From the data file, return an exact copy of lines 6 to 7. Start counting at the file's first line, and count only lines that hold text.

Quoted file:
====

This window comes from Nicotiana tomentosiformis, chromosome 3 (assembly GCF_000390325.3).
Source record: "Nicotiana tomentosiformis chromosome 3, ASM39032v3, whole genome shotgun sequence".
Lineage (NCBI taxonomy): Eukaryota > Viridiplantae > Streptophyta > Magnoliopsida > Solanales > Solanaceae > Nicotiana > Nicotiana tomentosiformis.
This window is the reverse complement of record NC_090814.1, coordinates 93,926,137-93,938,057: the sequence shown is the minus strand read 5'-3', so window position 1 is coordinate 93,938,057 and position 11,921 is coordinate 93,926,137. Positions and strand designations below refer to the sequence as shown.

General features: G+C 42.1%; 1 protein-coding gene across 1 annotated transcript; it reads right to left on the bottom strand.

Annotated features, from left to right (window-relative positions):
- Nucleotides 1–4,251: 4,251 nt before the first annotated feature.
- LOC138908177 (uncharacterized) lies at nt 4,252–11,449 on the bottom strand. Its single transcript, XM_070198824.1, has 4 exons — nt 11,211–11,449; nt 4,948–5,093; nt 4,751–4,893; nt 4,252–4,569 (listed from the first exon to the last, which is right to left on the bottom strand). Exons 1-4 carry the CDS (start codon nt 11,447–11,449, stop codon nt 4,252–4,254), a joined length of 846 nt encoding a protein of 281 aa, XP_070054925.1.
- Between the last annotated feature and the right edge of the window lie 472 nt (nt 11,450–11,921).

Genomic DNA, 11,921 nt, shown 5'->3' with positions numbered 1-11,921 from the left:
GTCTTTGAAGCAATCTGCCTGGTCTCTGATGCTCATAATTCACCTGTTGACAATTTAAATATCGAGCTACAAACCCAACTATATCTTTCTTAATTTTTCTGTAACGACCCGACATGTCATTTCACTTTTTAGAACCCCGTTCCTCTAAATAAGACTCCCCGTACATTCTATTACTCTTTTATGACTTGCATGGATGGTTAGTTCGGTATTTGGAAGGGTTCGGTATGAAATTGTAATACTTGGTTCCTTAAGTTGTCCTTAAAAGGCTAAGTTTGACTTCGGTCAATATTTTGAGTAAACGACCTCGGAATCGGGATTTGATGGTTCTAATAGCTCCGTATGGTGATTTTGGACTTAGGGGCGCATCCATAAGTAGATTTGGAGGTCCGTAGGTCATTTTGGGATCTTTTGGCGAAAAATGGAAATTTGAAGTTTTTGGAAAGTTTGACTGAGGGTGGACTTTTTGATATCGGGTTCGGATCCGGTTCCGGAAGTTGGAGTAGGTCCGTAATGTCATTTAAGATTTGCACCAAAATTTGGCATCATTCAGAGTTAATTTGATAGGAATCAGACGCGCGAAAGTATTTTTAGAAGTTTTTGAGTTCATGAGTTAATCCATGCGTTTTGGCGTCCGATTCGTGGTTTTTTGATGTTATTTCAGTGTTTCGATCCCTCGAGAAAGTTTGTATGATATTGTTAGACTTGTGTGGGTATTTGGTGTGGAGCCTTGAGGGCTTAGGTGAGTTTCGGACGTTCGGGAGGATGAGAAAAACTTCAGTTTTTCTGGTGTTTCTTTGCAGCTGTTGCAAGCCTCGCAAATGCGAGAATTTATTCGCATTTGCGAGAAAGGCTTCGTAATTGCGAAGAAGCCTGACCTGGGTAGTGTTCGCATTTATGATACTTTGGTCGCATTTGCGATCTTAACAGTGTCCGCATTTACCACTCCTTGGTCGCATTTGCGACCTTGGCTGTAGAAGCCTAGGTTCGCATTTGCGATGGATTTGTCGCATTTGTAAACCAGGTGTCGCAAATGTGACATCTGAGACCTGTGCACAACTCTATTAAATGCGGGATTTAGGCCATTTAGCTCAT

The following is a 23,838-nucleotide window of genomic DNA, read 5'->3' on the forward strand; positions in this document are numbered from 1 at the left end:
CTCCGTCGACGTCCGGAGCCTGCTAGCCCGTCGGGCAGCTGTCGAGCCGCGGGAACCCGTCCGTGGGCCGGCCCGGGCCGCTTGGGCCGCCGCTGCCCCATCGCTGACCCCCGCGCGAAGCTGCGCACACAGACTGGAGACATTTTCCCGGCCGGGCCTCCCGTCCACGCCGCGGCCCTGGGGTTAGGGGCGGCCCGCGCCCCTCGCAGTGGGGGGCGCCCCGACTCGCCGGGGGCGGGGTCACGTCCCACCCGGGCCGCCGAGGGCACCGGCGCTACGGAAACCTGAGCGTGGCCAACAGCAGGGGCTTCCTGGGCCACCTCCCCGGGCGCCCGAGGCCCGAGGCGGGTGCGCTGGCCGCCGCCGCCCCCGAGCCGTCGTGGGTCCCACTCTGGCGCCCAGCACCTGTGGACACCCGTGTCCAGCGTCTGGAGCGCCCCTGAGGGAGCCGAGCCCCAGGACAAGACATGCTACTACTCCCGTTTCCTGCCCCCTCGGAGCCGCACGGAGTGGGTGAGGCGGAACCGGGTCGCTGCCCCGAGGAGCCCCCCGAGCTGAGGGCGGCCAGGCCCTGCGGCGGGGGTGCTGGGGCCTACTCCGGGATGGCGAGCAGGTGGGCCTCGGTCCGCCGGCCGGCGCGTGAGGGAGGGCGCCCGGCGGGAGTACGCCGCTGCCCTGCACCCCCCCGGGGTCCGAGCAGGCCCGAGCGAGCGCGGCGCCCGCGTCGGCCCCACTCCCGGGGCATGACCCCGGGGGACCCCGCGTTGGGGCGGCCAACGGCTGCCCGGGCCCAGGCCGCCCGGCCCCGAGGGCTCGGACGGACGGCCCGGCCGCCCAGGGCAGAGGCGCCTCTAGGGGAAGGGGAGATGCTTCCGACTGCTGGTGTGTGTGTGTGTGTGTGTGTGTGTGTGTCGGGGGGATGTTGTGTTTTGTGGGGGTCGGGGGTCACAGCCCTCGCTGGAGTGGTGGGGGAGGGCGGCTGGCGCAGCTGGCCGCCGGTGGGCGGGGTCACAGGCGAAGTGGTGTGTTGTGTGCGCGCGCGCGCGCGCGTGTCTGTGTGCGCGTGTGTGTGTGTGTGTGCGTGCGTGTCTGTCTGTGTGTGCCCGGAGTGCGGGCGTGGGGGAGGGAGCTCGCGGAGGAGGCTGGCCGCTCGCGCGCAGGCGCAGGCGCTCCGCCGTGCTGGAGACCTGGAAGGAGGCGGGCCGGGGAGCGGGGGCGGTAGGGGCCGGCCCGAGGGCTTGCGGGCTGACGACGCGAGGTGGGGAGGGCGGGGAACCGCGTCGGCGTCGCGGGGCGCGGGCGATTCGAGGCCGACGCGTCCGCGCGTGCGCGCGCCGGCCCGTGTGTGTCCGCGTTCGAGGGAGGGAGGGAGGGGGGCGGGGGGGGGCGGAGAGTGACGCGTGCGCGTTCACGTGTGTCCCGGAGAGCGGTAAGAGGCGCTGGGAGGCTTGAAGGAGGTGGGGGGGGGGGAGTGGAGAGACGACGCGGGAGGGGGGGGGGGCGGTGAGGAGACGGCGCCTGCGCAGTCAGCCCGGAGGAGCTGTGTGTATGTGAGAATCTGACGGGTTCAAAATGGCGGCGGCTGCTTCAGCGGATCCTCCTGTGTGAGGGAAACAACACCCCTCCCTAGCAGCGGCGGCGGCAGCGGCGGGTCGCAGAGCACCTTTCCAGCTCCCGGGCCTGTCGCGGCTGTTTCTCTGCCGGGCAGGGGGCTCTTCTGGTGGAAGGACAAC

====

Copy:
Annotated features, from left to right (window-relative positions):
- Nucleotides 1–4,251: 4,251 nt before the first annotated feature.